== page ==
Background: Previous research shows that many authors of Cochrane overviews were also involved in some of the included systematic reviews (SRs). This type of dual (co-)authorship (DCA) may be considered to be a conflict of interest and a potential source of bias. No research has been conducted to investigate this in non-Cochrane overviews. Whether DCA constitutes a potential source of bias has also not been examined empirically.
Objectives: To estimate and compare the prevalence of DCA in overviews of reviews and investigate potential bias arising from DCA regarding quality assessments of included SRs.
Methods: We selected a sample of Cochrane (n=20) and non-Cochrane (n=78) overviews for analysis. We extracted data on the number of reviews affected by DCA and whether quality assessment of included reviews was conducted independently. We also extracted data on the quality assessments of the included SRs and compared mean quality scores of SRs affected versus not affected by DCA (for example, the number of items fulfilled in AMSTAR assessments). We calculated standardised-mean differences (SMD) to account for different assessment tools.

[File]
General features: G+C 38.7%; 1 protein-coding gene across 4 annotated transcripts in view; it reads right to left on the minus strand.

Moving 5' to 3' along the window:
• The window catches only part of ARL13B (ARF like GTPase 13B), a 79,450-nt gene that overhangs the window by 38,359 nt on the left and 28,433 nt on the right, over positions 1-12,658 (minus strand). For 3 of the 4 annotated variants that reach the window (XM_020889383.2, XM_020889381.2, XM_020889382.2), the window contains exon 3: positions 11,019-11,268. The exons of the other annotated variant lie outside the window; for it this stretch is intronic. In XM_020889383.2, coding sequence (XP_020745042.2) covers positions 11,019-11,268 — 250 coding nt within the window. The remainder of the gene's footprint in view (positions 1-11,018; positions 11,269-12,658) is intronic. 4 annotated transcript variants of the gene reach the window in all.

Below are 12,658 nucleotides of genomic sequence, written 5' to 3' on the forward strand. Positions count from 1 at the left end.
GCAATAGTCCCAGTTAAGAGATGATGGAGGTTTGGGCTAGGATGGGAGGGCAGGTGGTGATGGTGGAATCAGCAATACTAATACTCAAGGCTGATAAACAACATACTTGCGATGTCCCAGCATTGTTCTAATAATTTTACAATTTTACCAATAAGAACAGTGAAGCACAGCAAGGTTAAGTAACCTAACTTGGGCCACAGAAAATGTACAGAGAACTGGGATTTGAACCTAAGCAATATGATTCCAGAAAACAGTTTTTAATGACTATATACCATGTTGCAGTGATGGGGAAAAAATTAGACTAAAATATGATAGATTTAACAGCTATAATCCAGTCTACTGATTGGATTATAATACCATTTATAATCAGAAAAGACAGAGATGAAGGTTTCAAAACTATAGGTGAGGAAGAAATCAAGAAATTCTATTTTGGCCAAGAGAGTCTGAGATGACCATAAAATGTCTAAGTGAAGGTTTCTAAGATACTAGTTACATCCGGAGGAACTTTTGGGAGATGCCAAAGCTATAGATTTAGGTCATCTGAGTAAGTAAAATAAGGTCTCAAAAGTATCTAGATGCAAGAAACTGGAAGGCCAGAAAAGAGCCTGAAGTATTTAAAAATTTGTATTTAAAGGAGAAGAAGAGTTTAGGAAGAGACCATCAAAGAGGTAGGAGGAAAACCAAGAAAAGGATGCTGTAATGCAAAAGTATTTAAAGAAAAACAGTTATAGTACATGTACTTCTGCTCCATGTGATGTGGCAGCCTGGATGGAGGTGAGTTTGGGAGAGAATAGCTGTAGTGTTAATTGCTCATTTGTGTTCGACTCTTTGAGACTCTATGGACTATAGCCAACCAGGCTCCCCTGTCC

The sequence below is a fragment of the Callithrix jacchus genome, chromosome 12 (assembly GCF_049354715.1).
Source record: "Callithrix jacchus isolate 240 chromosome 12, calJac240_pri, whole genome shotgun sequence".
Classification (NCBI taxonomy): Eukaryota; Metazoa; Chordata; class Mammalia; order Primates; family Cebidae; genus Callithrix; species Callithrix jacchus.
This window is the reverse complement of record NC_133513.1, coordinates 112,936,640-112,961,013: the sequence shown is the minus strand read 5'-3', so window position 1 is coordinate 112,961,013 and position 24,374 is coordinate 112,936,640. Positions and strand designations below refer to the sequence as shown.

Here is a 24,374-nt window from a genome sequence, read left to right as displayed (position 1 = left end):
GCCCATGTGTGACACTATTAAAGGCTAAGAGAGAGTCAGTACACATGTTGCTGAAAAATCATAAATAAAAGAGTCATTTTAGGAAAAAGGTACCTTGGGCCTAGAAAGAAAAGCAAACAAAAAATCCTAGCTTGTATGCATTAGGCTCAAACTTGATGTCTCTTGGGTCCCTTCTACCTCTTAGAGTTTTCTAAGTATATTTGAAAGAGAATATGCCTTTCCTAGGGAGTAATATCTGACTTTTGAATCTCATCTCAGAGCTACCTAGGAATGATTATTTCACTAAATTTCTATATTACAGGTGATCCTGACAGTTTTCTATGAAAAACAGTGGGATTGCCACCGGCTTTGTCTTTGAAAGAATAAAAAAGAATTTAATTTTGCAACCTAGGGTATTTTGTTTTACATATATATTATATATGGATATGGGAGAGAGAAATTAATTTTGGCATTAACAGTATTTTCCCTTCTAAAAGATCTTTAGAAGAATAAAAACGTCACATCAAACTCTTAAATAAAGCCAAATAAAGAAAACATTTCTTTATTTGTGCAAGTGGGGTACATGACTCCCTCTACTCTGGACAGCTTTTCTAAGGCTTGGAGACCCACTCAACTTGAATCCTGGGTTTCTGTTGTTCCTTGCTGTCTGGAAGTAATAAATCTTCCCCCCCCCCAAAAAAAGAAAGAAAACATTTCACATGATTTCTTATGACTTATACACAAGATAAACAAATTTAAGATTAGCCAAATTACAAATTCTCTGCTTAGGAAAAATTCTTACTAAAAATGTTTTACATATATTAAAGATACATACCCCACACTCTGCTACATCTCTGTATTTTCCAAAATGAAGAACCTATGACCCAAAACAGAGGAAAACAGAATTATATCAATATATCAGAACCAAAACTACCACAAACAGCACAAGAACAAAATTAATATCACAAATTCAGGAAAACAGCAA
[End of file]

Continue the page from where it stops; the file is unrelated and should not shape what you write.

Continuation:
Results: Forty out of 78 non-Cochrane overviews (51%) and 18 out of 20 Cochrane overviews (90%) had included at least one SR with DCA. For Cochrane overviews, a median of 5 [interquartile range (IQR): 2.5 to 7] SRs were affected by dual (co-)authorship (median of included reviews 10). For non-Cochrane overviews a median of 1 [IQR: 0 to 2] of the included SRs were affected (median of included reviews 14). SRs affected by DCA scored significantly better in methodological quality assessments than SRs not affected by DCA (SMD: 0.58 [95%-CI: 0.27 to 0.90]).
Conclusions: Many authors of overviews often have an authorship on one or more of the underlying reviews. Our analysis shows that, on average, authors of overviews give higher-quality ratings to SRs in which they were involved than to other SRs. Conflict of interest is one explanation, but there are several others such as reviewer expertise. Independent and blinded reassessments of the reviews would provide more robust evidence on potential bias arising from DCA.